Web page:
I practically never buy Nutella – it’s not a good fit with my “processed-food-avoiding, cook-from-scratch” approach to feeding my family.
So having reluctantly agreed to buy a jar for the pancake breakfast following a special sleepover, I was keen to use up the rest before the girls started thinking of Nutella as a store-cupboard staple.
These coconut Nutella squares from the Hungry Mum website were just the ticket. Unfortunately, they were such a big hit with everyone, I can see myself buying Nutella specially in order to make them again.
Or I could have a go at making homemade Nutella…;-) Continue reading
It took a few tries before I got the knack of making a Swiss roll, and could tick the next item on the Great British Bake-off signature bake list.
A few things I learned the hard way:
- Unless you whip eggs and sugar together until they have tripled in volume, your sponge will resemble an omelette in texture. (That one went straight in the bin.)
- Do not over-cook the sponge, or it will not roll without cracking. (I converted that one into a flat, mangled Victoria sponge.)
- Do not over-fill the sponge (or spread the filling too close to the edges) – all that extra filling just oozes out the end of the roll (and was dolloped on top when I sliced and served it.)
The fourth one worked like a charm…;-) Continue reading
Each December I faithfully reproduce the traditional family Christmas baking, and each year the ghost of Christmas past haunts my efforts.
The shortbread, cherry slice, butterscotch fudge and nanaimo bars are never as good as I remember them tasting in my childhood.
The only exception to this slightly depressing state of affairs are the date squares. Continue reading
Next on my belated list of Great British Bake-off signature bakes is a classic lemon meringue pie.
Where I grew up, most restaurants (at least the kind my family ate in), had at least three types of pie on offer.
Apple, cherry, blueberry, pumpkin, raisin, bumbleberry, saskatoon, rhubarb, pecan, peach… I’d happily order any of them, but if lemon meringue pie was on the menu, they wouldn’t get a look in.
After reviewing several recipes, I settled on this one from The Great British Book of Baking, which was published to accompany the first series of the Great British Bake-Off.
Sweet shortcrust pastry, a tangy lemon filling you could stand a fork in, and pillowy French meringue – it looked and tasted like the lemon meringue pie of my childhood. Works for me.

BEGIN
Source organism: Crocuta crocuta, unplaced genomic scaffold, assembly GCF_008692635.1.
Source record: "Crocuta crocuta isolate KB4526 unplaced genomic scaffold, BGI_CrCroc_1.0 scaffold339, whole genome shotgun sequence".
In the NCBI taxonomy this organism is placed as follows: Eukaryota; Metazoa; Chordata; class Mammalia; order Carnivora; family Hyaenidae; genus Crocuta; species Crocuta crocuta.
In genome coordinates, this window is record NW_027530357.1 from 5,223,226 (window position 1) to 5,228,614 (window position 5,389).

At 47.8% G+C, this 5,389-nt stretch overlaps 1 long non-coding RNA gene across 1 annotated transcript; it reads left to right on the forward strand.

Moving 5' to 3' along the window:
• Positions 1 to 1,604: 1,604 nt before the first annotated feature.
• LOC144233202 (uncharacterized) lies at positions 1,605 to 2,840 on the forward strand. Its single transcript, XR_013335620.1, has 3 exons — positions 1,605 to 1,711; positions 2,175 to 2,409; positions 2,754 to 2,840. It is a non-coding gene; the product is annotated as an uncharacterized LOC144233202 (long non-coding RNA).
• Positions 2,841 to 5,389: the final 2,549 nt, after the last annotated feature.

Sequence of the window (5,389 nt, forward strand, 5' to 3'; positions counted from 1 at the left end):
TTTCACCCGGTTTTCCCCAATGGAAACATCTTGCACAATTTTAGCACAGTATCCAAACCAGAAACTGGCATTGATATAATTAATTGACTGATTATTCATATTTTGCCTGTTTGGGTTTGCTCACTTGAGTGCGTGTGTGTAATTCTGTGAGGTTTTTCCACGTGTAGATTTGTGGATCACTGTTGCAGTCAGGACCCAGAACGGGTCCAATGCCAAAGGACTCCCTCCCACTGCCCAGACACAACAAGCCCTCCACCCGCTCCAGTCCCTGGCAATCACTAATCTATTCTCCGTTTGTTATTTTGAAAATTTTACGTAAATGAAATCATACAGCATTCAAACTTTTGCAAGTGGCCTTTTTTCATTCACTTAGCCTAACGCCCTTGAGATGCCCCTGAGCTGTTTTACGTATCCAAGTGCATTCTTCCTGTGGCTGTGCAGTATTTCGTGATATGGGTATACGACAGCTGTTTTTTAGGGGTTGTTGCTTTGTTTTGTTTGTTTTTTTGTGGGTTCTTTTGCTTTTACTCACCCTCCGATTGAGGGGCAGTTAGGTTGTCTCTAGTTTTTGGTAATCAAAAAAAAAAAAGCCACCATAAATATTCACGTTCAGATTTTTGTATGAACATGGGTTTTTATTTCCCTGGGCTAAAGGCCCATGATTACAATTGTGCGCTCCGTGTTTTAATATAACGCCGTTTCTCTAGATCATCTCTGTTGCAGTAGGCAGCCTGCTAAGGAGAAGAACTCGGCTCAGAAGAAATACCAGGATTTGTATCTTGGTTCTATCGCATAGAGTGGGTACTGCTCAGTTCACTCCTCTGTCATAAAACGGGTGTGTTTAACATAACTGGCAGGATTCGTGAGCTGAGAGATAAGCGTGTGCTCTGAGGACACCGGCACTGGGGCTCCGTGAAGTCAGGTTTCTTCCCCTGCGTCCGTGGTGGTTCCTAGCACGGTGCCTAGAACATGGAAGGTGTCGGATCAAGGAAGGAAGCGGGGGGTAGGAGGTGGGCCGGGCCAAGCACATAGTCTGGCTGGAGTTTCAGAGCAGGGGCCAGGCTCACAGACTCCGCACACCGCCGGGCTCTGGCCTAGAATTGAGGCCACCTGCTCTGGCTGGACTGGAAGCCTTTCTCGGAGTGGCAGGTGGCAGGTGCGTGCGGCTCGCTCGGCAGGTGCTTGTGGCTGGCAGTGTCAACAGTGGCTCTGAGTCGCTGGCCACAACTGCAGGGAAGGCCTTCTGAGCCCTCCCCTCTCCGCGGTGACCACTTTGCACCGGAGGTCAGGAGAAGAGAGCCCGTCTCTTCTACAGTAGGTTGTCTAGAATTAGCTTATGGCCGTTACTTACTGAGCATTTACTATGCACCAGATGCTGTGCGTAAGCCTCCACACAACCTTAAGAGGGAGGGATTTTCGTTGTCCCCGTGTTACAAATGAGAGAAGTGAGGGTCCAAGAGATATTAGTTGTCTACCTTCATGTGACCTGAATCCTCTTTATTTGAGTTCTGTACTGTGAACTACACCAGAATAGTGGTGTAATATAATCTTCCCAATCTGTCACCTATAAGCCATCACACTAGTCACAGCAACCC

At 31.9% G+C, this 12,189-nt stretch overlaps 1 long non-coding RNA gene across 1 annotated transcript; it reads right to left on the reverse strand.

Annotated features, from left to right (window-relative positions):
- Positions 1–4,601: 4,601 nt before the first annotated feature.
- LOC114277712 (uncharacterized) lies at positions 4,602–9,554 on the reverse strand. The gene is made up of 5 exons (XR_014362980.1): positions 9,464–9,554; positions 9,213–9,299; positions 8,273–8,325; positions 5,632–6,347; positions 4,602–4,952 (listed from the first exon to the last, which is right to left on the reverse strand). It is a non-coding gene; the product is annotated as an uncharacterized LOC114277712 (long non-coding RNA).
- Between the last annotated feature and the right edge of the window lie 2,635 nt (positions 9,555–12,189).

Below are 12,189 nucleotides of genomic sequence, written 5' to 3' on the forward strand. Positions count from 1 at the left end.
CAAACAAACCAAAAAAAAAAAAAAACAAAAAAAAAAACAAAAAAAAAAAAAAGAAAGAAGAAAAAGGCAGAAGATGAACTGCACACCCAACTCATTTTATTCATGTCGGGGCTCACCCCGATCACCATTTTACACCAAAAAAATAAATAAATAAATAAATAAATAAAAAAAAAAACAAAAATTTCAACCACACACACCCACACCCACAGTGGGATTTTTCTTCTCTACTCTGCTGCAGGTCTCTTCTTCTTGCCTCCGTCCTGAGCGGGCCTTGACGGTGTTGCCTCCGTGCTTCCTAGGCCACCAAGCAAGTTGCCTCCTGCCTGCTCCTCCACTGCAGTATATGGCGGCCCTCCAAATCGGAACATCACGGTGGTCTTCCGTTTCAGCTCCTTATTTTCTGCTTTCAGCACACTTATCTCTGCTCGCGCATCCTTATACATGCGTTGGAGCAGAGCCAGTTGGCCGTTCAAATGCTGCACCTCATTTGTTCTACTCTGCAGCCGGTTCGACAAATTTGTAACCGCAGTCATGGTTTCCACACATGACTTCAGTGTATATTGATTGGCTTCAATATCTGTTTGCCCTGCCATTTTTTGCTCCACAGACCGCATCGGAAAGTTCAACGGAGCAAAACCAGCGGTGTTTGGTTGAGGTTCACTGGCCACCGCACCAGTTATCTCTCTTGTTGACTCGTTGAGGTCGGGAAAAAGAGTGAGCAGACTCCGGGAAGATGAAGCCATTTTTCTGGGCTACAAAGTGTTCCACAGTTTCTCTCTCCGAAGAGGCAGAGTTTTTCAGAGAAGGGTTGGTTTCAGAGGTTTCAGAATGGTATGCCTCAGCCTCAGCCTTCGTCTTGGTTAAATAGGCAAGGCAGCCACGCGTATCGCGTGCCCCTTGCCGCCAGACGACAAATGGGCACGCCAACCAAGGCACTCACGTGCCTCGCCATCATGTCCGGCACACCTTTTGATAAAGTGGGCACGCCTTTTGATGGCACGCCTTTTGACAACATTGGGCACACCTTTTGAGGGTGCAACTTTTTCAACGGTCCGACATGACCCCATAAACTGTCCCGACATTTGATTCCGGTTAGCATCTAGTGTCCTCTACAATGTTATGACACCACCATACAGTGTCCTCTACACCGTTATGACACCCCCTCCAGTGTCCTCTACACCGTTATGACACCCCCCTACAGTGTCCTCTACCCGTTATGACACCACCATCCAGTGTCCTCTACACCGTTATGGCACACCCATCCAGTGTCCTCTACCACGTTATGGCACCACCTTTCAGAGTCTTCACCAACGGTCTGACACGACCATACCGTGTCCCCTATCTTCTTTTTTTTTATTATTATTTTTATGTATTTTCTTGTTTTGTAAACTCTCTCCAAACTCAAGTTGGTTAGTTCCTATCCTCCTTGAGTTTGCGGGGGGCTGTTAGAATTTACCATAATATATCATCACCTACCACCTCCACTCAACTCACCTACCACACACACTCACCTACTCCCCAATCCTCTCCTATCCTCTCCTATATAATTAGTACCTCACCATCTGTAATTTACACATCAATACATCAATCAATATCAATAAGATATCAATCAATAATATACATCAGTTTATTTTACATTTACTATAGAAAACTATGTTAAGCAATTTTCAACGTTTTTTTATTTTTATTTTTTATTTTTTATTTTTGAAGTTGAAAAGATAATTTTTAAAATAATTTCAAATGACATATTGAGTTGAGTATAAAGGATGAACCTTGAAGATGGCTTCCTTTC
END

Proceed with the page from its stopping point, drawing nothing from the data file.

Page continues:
I was genuinely intimidated by the thought of making Danish pastry from scratch. So much so that it knocked my Great British Bake-off cook-a-long right on the head.
But one of the things children excel at is reminding you of those promises you’d just as soon forget, and there was no way I was getting out of this one.
When I was a little girl, my dad cooked a roast dinner every Sunday. Gradually, he stopped – maybe roasts got too expensive, or family schedules too complicated, I don’t know. But I do remember years where Sunday night meant The Wonderful World of Walt Disney, roast beef, and bath-before-bed.
We were a meat-and-four-veg family – typically potatoes, beans, corn and carrots, but sometimes squash, peas, beets, broccoli, spinach or chard featured instead. Whatever the vegetable, it was always boiled or steamed.
But I couldn’t have cared less about roast meat or boiled veg – for me, that dinner was all about the Yorkshire pudding. Never mind that dad’s Yorkshire puddings were often the size and density of hockey pucks – they were utterly delicious, and capable of holding a generous splash of gravy.
While I now know that airy puff is what you’re aiming for with Yorkshire puddings, I retain a fondness for the dense little numbers of my childhood. (I’ve noticed many recipes call for twice the number of eggs dad used, which would no doubt make a difference to the rise.) Continue reading
The moment I saw those Great British Bake-off contestants tackling chocolate bread, I knew I’d be making chocolate babka.
I first heard of chocolate babka in that episode of Seinfeld where Jerry and Elaine fail to buy one for a dinner party, but have never made – or eaten – any type of babka until now.
It turns out that making babka is a time-consuming, fiddly labour of love. Part way through the bread-braiding process, I thought “this is the first and last chocolate babka I’m going to make.”
And then I tasted that pillowy sweet dough laced with swirls and knots of chocolate and nuggets of toasted pecan. If I hadn’t been stupified by deliciousness, I could have happily started making another one immediately…;-)